So rest.

Oh yeah. This is what it feels like. Burnout.

The summer semester ended with a flurry of paper-writing and research protocol-revising and Power Point slide-making, and then I crumbled to the floor in a dead heap. This time every muscle in my body remained tense because they knew of no other way to be. This time my brain shut down entirely because the fuel had all been burned out. This time my heart hid in a corner because where else could it go? There was nothing left to feel but exhausted.

Now, after 2 weeks of my best attempt at rest, I nervously await the rejuvenation of my muscles, the alertness of my brain, and the eager anticipation that is supposed to fill my heart up again. There is just one problem: the fall semester starts in 4 days and none of that re -charge/-juvenation/-freshment/-newing has come yet.

I still have nothing left.

Being the planner and optimist that I am, I have been trying to come up with a plan for how to conquer this last year of school while carrying the heavy, dreary burden of burnout. The funny thing about burnout is that you don’t have any energy left to think or fight your way out of its miserable weight upon you. It just sits, and you sit under its weight, because it has sucked you dry. And so my feeble desire to plan a way out waits, in a small corner of my heart, for something to come and rescue me.

So rest.

That’s it? These 2 words are all I’ve been given over these last 2 weeks of contemplating, meditating, praying, reading, and conversing. And yet, the bounty of grace-filled words that have been written on the topic of rest over the last few weeks has been amazing. First, I encountered a radical and thought-provoking piece on practicing the Sabbath in my college alumni magazine here. Then, an inspirational blog for women called SheLoves Magazine devoted the month of August to rest, where I have been moved by blog posts here, here, and here. And then, I began reading The Message Bible (yes, a Bible, and another topic for another day) and stumbled upon Matthew 5:3:

“You’re blessed when you’re at the end of your rope. With less of you there is more of God and his rule.”

That’s it. There’s no plan, no formulated fight to push the weight of burnout off of my shoulders. All I can do is acknowledge that yes, I am at the end of my rope. And no, I do not have any idea as to how I will muster the strength and passion to finish out this program. So let’s see what will happen. Let’s see what will happen when I start my semester still tired, still weary, still empty. Maybe there will be more room for the Divine Spirit to move. Maybe I will actually listen to my weary soul and create rest stops along the way, as blogger Desiree Adaway encourages us: “We all need time to stop our work, not when it is completed, but when we need to stop.”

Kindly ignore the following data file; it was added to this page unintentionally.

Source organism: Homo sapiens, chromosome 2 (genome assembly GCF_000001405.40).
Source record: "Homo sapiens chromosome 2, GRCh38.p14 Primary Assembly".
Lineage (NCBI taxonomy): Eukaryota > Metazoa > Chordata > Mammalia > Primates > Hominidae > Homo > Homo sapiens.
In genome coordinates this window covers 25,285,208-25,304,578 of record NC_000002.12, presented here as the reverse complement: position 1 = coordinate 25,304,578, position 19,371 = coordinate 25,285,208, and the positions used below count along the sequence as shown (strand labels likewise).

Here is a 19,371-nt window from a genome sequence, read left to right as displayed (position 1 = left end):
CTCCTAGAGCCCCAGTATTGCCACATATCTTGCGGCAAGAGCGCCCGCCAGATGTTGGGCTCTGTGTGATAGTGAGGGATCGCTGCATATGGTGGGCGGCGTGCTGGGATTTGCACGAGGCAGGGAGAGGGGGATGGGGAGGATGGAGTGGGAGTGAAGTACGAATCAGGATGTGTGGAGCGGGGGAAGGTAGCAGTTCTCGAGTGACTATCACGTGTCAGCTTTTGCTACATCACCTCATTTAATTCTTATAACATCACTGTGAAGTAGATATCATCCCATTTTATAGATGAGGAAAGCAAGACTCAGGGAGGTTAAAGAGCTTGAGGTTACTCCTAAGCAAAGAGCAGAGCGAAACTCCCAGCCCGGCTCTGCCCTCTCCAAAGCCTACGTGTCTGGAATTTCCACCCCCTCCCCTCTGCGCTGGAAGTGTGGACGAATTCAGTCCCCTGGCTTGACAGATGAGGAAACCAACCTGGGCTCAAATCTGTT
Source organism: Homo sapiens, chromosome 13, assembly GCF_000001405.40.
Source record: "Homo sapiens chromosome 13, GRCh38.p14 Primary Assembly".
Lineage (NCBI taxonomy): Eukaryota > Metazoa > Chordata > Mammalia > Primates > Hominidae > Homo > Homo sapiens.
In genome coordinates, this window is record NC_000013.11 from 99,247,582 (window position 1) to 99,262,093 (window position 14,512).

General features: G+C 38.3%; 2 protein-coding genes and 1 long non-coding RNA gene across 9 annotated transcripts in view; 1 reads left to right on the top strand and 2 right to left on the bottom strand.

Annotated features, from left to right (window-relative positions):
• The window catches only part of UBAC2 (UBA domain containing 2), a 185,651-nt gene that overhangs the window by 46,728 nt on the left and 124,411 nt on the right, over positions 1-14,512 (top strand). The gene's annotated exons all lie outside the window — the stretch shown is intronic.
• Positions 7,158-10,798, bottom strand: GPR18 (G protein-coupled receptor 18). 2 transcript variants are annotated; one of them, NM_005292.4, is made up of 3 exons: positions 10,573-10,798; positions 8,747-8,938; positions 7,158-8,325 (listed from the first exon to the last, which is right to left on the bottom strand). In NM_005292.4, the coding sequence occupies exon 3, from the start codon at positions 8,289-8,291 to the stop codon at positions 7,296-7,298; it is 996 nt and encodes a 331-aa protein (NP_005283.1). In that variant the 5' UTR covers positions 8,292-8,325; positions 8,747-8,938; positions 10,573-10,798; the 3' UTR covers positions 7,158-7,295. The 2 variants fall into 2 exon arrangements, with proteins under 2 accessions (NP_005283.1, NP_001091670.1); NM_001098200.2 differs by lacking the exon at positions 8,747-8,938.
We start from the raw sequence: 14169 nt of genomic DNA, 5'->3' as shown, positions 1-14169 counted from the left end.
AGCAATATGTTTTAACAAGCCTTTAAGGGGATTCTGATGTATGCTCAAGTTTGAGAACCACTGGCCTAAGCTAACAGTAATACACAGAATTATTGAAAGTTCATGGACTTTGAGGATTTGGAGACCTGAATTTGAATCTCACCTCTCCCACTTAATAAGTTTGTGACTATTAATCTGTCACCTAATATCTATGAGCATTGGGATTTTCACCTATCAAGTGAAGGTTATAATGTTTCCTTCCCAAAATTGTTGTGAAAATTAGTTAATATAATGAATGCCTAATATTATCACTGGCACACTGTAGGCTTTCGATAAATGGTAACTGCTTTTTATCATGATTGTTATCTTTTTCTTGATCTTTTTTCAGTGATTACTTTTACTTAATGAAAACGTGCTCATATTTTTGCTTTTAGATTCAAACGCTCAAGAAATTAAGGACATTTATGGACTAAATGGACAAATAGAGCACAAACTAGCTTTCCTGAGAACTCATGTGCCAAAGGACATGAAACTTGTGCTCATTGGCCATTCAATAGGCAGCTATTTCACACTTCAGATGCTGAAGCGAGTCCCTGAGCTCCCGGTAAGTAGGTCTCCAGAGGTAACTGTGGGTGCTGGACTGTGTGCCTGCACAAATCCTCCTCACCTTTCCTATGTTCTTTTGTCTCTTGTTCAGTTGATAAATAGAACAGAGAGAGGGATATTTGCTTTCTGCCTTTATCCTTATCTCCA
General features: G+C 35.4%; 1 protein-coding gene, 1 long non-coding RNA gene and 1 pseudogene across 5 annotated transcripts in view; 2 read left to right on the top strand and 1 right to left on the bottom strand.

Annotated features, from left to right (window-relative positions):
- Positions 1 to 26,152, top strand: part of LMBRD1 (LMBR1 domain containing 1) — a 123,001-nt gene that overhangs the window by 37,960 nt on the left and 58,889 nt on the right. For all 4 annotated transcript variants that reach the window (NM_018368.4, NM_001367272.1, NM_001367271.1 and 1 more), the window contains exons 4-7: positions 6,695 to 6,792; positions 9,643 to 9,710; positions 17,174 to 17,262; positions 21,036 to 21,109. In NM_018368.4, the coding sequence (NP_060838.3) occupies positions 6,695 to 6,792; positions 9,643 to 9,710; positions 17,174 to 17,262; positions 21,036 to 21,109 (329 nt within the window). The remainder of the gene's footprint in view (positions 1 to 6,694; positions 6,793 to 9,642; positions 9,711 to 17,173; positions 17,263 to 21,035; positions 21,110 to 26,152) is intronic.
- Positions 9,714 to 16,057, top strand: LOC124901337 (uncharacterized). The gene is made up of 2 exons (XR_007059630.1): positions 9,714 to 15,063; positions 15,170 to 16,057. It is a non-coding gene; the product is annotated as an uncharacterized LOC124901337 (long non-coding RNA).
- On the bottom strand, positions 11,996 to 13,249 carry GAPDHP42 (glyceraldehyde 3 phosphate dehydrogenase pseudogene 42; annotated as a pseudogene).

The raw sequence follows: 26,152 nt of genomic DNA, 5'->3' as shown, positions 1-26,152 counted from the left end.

And so, with tired hands and an empty heart, I reach out for tomorrow with a white flag named rest waving across my face. And I will continue to revisit, as often as I can remember, the sacred and almost-too-simple words God gave to me in this time of rest:

“Monique, please stop. Stop your worrying, your self-bashing, your striving to be perfect in everything. I know, and you know, that great things are happening in you, and through you, to the world. You are more than good enough. You are who I designed you to be. Celebrate this with me today. I love you. So rest.”

 

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7 thoughts on “So rest.

  1. Pingback: Rest: Watch how I do it | Monique Christiane

  2. Thanks so much for sharing your thoughts and feelings Monique! I’m sure we all have times when that is how we feel, but I do know that God is the one who can help us when we give it all to Him and trust Him to work through us in helping us to trust in Him. “I need Thee every hour most blessed Lord”.

    • Yes, Grandma, you are so right. I am not alone in feeling this way. Yet it seems that once again, I am learning the valuable lesson of letting go and waiting for God’s presence. Thank you for listening in to my thoughts!

  3. Thankful for the place of rest God’s given you. What a refreshing break you’ve given yourself, with no pressure to stir up the energy you don’t have. Just waiting for it to come. Love you, friend.

  4. Wow… thanks Monique. I loved your words. One part that struck me was: “Let’s see what will happen when I start my semester still tired, still weary, still empty. Maybe there will be more room for the Divine Spirit to move…” I think it struck me because you have put to words something I am struggling through right now. Hearing your write about it and what you hope may come of it has encouraged me. I am worried because I had a summer, much more time to ‘rest’ then you, and yet I am going back to school next Monday “still tired…” My prayer is that there will be more room for God to actually do something with my anxiety-filled, look-at-how-hard-I-work, miserably-failing-to-deeply-connect-with-students teaching style. Thanks for pointing towards the hope beyond the dark rain cloud… Looking forward to your next post. Your bro, Scotty

    • I’m so glad this resonated with you, Scotty. I loved hearing your heart as well. You will be in my heart and mind as you start another big school year next week. I am clinging to the hope that less of me means more of God. Not sure how that will play itself out, but then I guess that’s what faith is for, right? I can’t wait to hear how it goes for you…

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